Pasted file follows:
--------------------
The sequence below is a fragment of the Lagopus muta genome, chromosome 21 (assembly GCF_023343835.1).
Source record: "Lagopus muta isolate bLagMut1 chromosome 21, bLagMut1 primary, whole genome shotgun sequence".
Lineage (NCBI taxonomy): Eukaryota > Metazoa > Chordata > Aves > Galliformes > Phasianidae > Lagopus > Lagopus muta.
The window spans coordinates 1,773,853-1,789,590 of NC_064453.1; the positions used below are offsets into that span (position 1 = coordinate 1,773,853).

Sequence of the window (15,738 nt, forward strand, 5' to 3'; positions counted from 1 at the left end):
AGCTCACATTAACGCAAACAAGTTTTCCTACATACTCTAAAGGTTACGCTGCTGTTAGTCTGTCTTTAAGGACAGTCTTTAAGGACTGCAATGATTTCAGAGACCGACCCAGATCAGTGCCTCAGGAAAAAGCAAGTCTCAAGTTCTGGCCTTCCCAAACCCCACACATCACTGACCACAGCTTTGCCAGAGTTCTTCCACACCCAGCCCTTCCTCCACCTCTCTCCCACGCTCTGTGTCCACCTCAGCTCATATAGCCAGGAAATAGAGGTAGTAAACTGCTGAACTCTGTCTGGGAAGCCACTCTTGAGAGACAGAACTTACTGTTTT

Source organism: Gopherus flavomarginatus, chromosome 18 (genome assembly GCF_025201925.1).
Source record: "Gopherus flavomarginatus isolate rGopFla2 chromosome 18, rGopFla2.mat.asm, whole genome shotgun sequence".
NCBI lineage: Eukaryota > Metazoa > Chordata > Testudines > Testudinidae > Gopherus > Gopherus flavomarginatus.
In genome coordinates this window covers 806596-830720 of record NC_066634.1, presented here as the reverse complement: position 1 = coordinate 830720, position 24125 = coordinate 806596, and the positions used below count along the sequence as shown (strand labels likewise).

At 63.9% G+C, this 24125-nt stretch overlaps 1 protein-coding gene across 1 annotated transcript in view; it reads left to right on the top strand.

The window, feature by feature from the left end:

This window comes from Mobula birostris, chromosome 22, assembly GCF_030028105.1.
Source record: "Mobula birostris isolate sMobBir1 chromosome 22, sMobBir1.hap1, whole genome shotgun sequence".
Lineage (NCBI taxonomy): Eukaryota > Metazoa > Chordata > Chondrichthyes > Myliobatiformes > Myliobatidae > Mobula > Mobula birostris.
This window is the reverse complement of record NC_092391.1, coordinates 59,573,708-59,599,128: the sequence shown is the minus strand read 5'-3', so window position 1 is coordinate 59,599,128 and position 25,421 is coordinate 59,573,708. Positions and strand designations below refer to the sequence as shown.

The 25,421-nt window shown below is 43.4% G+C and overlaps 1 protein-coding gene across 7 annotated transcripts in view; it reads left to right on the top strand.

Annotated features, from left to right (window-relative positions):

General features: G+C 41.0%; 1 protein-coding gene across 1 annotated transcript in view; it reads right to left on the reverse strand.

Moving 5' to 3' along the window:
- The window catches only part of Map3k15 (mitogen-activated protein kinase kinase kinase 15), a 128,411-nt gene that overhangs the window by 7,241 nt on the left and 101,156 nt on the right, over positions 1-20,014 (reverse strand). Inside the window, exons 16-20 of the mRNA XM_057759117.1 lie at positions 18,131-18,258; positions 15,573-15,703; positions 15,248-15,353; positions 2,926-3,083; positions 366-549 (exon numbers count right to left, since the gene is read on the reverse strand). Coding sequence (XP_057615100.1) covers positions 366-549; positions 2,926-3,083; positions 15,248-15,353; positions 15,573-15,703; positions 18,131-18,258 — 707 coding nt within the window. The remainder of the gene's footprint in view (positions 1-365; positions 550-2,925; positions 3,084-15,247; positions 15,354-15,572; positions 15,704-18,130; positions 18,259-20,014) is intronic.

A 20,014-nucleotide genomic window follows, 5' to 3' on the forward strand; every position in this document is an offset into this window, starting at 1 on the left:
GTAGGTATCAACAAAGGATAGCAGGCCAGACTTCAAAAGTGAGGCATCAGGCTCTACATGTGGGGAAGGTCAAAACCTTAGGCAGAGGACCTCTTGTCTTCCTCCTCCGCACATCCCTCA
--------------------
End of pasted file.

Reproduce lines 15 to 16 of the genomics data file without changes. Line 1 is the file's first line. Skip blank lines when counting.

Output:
Lineage (NCBI taxonomy): Eukaryota > Metazoa > Chordata > Chondrichthyes > Myliobatiformes > Myliobatidae > Mobula > Mobula birostris.
This window is the reverse complement of record NC_092391.1, coordinates 59,573,708-59,599,128: the sequence shown is the minus strand read 5'-3', so window position 1 is coordinate 59,599,128 and position 25,421 is coordinate 59,573,708. Positions and strand designations below refer to the sequence as shown.